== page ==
I’ve recently been working to create and Azure dat platform and chose to build systems with Pulumi. Expect to see more posts about this over the next 6 months and possibly more. It’s a fascinating space as you stumble upon some of Microsoft’s engineering choices. I’m in two minds about several and am surprised how some make it out of the workshop of pain designing how to build services.
This one isn’t to bang on a negative, and how a decision of several years ago by MS makes it easier to do some things.
I have a decent laptop, but not some souped-up monster, more an average solid workhorse. That means this isn’t something you need special tools for. I chose python to create all my Pulumi artifacts with as I use it regularly in the data world. While there might have been other benefits to some languages, I’m happy with how it’s gone so far. I’ll discuss some of the issues I’ve encountered in another post.
I created an empty repo with a gitignore and not much else and pulled that to my machine. Then I created a folder in the repo for Azure, we do have a few AWS artifacts, but they’re of a lower priority. I then created various folders ResourceGroups, Networks, Databases, AppServices and so on. Each of those folders is a separate Pulumi project and I’m creating stacks in each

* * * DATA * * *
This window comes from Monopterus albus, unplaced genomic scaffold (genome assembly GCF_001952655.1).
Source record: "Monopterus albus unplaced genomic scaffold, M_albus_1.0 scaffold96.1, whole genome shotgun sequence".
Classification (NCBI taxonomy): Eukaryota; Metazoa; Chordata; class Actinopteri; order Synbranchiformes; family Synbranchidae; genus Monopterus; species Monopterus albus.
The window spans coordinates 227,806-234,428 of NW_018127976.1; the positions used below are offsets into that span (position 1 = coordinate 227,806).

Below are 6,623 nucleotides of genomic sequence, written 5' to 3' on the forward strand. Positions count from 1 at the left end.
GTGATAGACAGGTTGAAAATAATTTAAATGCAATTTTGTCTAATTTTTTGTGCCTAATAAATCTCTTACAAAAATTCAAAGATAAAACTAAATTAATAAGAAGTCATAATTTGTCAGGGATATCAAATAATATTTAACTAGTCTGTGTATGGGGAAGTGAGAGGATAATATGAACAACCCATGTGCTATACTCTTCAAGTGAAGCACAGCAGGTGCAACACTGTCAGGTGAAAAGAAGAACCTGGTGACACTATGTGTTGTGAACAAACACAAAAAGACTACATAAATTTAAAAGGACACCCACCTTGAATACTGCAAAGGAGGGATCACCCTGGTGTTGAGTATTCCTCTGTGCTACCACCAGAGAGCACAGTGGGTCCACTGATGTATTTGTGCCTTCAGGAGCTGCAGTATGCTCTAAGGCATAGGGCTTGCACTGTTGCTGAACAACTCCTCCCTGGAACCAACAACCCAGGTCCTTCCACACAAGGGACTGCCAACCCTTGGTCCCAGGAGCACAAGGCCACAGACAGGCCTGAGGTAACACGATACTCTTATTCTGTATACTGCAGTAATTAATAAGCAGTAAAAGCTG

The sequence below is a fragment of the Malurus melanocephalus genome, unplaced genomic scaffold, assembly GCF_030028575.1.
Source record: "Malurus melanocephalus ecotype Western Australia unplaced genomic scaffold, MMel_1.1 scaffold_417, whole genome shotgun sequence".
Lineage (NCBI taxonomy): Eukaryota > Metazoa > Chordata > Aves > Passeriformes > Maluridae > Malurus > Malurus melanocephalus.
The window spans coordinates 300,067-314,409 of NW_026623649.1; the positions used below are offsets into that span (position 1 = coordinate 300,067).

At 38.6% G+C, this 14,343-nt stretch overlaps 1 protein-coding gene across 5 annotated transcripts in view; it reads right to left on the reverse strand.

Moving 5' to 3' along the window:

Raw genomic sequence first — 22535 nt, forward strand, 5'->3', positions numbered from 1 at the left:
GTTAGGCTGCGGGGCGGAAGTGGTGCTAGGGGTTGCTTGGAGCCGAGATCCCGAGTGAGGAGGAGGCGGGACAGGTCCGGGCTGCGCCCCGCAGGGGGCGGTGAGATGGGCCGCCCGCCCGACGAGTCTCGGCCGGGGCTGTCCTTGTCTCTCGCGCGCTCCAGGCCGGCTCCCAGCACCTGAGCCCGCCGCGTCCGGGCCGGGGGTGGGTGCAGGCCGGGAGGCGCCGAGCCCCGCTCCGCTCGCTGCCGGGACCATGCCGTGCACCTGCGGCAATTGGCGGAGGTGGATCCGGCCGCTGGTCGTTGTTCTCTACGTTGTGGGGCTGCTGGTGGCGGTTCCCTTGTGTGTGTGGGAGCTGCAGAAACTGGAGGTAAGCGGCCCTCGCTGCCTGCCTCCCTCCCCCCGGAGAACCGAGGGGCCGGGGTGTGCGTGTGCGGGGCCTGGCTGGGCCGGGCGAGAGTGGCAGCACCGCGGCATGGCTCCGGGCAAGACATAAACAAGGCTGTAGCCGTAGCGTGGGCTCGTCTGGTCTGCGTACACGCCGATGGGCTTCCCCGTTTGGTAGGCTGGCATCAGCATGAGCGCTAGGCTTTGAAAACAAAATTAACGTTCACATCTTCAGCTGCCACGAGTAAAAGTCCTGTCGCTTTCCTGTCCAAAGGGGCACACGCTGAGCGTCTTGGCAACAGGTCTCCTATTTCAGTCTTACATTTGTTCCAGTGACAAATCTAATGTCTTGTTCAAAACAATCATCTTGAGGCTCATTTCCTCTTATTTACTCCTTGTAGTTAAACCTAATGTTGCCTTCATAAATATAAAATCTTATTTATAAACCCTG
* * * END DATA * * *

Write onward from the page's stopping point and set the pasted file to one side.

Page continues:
I use Pycharm for developing Python. I then opened the Azure folder as my top level and am now able to move through each folder and edit the various files. Mostly __main__.py as need be. Future work may include additional files to support Automation.
I have WSL2 installed and I am set up with the Azure CLI there, my Linux/Unix history makes that so much better for me than my PowerShell experience. Mind you many times something relatively straightforward in PowerShell has left a sour taste. That means my experiences may have jaded me. I added the Pulumi CLI to WSL
My hot tip is to use your IDE, PyCharm, etc to write the code and then use WSL to run your Pulumi commands. As a result, your connection will stay active to Azure for days on end and it’s a simple command-line and venv is so smooth in WSL. It’s easy to change folders, and then run commands to use all your available well-known Linux tools. That can make it easier to diagnose issues.
I’ve created simple scripts to run each time I start a project. They are to load the relevant config values for creating variables that change between development and production. A simple set of the config commands used to load them
Enjoy working with o build systems with Pulumi , it does have a few rough edges and places for improvement, but the overall experience can be wildly good.
See ya ’round